11
s = 5 // 2
if s == 2:
  print(s)

As you can see the highlighting system treats Python's floor division operator // as the beginning of a comment. But // is not a comment in Python. Is there any solution? Is it a bug?

3
  • Jeff edited tags and the effect is no longer visible. But in a real-stack-overflow question it would be python tagged. Mar 6, 2011 at 20:16
  • Another more recent example
    – smci
    Jul 5, 2011 at 7:28
  • It's clear that even adding the language tag doesn't help the situation in this case. Oct 11, 2012 at 19:27

1 Answer 1

-3

Was your question correctly tagged ?

We use Google code prettify, and default inference on python because it is a webby language and code blocks tend to be mixed with javascript blocks, html blocks, etcetera.

We're working on an explicit override in cases where this isn't specific enough.

7
  • 3
    Yes, I was answering to the question tagged python when I noticed it. You should really think about explicit override as Python3 is becoming more and more popular. Mar 6, 2011 at 20:10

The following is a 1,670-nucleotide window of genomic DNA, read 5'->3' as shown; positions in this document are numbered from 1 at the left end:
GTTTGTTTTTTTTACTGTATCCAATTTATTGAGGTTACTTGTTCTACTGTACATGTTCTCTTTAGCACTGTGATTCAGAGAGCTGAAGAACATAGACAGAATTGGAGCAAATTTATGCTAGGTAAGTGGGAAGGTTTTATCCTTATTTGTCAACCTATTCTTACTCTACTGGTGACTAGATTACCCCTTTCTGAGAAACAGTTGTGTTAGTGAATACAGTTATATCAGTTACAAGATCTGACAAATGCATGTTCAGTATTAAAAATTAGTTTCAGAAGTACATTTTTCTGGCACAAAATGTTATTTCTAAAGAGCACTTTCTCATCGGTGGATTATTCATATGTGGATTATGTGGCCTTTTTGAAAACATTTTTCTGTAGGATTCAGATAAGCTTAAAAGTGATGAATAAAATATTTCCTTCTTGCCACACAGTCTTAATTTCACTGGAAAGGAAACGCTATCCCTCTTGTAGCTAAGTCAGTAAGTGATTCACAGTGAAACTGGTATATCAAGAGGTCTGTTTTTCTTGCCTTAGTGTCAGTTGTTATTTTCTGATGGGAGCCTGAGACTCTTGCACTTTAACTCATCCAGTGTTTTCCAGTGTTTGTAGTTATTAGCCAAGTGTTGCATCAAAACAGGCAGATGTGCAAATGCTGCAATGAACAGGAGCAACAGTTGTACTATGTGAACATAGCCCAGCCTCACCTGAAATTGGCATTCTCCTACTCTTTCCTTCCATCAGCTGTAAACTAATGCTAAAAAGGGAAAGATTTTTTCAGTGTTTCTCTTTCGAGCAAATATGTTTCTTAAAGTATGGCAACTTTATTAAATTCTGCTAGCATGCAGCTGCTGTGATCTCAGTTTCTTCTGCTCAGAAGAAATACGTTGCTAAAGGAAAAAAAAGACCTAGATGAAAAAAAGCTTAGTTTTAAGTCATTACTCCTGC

• 3
    I don't see why Python would be more of a webby language than say ruby and perl (or C# and Java for that matter), neither of which use the default highlighting.
    – sepp2k
    Mar 6, 2011 at 20:24
  • @sepp2k they do in fact use the default highlighting -- any webby language does. c++ for example, does not. Mar 6, 2011 at 20:53
  • 1
    I don't want to contradict you, but I actually checked before I said that. If you look for example at this question, you'll notice that the class of the pres is "lang-cs prettyprint", not "default prettyprint". Same for ruby, java and perl.
    – sepp2k
    Mar 6, 2011 at 21:06
  • @sepp2k if you hold a diamond on the site you can view this setting on the tag, and edit it to whatever default you want. It's possible the diamond mods changed this to something other than default, not understanding the consequences (e.g. all posts with a code block of c# and a code block of XML will now show incorrectly highlighted XML, since it will be forced to lang-cs). All webby languages should be set to default. Mar 7, 2011 at 3:38
  • 4
    Python is a "webby" language!? Apr 4, 2012 at 14:53
  • This is still a problem: stackoverflow.com/questions/12843750/… And it was still wrong after I tagged it as being Python (verified by looking at HTML source). If this is a problem with an upstream package, it would be nice to have a link to a bug #. Oct 11, 2012 at 19:24

Not the answer you're looking for? Browse other questions tagged .